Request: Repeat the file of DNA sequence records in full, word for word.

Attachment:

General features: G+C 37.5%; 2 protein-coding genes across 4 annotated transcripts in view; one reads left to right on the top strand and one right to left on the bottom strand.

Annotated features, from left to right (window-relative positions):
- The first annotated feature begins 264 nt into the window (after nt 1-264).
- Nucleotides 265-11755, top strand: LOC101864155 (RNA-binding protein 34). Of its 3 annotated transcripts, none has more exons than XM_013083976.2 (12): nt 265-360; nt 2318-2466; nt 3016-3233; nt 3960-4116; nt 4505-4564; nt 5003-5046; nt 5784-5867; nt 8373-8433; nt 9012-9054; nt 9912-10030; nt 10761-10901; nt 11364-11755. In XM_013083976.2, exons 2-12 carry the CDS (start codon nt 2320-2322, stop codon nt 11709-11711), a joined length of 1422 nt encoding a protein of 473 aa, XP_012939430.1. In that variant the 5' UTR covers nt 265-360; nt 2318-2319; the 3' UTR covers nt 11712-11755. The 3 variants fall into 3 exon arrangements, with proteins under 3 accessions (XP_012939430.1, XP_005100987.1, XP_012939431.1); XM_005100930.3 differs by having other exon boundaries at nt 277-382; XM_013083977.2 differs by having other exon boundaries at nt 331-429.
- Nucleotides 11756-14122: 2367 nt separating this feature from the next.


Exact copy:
General features: G+C 37.5%; 2 protein-coding genes across 4 annotated transcripts in view; one reads left to right on the top strand and one right to left on the bottom strand.

Annotated features, from left to right (window-relative positions):
- The first annotated feature begins 264 nt into the window (after nt 1-264).
- Nucleotides 265-11755, top strand: LOC101864155 (RNA-binding protein 34). Of its 3 annotated transcripts, none has more exons than XM_013083976.2 (12): nt 265-360; nt 2318-2466; nt 3016-3233; nt 3960-4116; nt 4505-4564; nt 5003-5046; nt 5784-5867; nt 8373-8433; nt 9012-9054; nt 9912-10030; nt 10761-10901; nt 11364-11755. In XM_013083976.2, exons 2-12 carry the CDS (start codon nt 2320-2322, stop codon nt 11709-11711), a joined length of 1422 nt encoding a protein of 473 aa, XP_012939430.1. In that variant the 5' UTR covers nt 265-360; nt 2318-2319; the 3' UTR covers nt 11712-11755. The 3 variants fall into 3 exon arrangements, with proteins under 3 accessions (XP_012939430.1, XP_005100987.1, XP_012939431.1); XM_005100930.3 differs by having other exon boundaries at nt 277-382; XM_013083977.2 differs by having other exon boundaries at nt 331-429.
- Nucleotides 11756-14122: 2367 nt separating this feature from the next.